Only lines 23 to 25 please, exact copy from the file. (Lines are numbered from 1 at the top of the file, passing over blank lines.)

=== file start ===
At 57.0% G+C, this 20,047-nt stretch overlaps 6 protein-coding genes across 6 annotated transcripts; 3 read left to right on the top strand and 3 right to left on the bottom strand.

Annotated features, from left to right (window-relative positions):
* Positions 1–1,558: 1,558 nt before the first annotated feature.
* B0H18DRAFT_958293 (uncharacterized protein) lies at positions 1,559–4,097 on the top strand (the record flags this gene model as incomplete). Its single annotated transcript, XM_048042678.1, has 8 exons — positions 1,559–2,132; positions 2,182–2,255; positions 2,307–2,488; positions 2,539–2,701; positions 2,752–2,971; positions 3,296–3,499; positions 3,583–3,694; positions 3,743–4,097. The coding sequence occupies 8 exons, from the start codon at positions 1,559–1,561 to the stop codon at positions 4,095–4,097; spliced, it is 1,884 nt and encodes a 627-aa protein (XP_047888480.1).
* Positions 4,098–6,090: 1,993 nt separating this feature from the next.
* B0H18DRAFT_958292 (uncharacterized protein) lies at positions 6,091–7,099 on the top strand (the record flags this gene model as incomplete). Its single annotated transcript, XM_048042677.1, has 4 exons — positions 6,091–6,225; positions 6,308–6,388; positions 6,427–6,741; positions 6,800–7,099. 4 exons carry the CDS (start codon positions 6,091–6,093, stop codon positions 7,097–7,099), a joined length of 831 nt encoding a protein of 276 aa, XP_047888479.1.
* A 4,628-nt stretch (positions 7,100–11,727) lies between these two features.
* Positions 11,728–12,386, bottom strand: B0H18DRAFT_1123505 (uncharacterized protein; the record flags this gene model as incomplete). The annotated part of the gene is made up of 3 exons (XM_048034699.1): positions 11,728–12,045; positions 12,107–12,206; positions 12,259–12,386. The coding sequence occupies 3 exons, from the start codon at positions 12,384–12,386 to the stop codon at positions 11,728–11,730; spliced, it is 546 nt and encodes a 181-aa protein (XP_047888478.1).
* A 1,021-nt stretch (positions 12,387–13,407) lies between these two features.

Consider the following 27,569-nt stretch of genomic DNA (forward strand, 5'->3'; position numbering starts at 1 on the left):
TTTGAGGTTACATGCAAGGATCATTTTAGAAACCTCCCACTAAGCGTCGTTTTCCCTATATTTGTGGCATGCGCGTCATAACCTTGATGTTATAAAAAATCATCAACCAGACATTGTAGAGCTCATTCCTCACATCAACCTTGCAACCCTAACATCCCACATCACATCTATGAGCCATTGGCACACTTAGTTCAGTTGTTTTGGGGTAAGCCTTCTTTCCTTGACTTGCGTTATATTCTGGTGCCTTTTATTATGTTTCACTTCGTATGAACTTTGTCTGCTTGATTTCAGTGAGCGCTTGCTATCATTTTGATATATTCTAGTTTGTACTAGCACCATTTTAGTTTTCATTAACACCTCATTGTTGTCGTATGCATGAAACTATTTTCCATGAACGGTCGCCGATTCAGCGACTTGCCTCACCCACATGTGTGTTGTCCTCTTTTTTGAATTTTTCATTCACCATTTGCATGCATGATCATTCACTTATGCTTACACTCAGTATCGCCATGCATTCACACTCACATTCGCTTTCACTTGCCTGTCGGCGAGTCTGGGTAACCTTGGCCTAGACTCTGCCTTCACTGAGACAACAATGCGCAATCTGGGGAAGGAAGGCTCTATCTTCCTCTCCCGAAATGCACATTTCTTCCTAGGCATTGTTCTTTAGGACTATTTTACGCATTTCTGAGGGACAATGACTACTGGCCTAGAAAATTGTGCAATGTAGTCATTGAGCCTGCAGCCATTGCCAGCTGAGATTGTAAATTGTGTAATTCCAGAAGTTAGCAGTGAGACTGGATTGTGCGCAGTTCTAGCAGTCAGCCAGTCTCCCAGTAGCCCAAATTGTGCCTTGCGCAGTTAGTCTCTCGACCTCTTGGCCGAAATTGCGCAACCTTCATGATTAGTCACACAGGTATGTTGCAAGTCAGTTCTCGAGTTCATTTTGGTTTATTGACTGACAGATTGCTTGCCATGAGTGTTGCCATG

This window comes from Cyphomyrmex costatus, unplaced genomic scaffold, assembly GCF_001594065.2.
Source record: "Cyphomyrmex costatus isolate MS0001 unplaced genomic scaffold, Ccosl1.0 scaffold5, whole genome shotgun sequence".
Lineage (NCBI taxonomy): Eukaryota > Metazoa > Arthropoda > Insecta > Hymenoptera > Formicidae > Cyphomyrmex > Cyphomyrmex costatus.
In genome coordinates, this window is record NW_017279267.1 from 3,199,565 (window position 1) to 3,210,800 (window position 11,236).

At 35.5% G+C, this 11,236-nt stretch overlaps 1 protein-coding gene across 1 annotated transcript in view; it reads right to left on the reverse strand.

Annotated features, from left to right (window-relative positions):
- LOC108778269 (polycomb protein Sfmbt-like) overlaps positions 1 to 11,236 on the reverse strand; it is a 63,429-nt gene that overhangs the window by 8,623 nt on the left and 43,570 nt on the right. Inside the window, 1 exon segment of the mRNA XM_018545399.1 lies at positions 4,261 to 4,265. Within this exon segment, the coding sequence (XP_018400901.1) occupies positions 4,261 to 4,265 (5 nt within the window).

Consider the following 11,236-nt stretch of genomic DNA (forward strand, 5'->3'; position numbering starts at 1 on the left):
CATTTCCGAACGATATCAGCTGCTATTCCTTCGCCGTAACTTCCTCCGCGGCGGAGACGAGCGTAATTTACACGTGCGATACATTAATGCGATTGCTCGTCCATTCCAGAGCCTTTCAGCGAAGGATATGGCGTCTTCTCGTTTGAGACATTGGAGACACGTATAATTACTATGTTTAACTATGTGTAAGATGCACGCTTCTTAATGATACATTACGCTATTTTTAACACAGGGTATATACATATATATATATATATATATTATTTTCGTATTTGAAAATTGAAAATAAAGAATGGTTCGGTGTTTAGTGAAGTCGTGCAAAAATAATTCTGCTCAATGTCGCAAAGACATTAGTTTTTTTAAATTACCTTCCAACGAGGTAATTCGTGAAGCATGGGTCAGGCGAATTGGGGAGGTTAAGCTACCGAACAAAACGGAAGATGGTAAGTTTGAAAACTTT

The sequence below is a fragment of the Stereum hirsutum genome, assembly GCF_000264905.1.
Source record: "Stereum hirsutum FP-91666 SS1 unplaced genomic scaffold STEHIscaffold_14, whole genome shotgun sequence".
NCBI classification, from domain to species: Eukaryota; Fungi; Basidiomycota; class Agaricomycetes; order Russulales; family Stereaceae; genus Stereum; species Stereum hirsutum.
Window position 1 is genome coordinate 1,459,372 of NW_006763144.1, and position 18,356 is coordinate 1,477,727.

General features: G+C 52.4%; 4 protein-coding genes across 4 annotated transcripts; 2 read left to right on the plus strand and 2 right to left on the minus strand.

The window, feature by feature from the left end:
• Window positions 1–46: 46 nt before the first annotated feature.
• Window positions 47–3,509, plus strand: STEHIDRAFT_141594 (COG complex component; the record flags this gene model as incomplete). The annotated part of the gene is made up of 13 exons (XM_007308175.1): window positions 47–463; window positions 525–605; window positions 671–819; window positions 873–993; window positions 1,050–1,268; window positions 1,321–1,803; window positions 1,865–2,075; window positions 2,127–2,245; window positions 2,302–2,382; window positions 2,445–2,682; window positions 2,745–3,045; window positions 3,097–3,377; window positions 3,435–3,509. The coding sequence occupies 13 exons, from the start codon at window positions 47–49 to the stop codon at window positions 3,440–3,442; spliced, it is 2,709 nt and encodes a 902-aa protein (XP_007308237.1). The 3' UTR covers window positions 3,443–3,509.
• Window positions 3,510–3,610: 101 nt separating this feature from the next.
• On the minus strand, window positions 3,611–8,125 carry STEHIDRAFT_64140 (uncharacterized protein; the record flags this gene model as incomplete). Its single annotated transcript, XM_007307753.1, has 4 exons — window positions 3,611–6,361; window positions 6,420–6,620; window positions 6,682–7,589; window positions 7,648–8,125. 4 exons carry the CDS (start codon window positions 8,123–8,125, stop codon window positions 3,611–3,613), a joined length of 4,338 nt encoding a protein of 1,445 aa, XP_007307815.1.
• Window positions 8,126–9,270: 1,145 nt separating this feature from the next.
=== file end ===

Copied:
NCBI classification, from domain to species: Eukaryota; Fungi; Basidiomycota; class Agaricomycetes; order Russulales; family Stereaceae; genus Stereum; species Stereum hirsutum.
Window position 1 is genome coordinate 1,459,372 of NW_006763144.1, and position 18,356 is coordinate 1,477,727.

General features: G+C 52.4%; 4 protein-coding genes across 4 annotated transcripts; 2 read left to right on the plus strand and 2 right to left on the minus strand.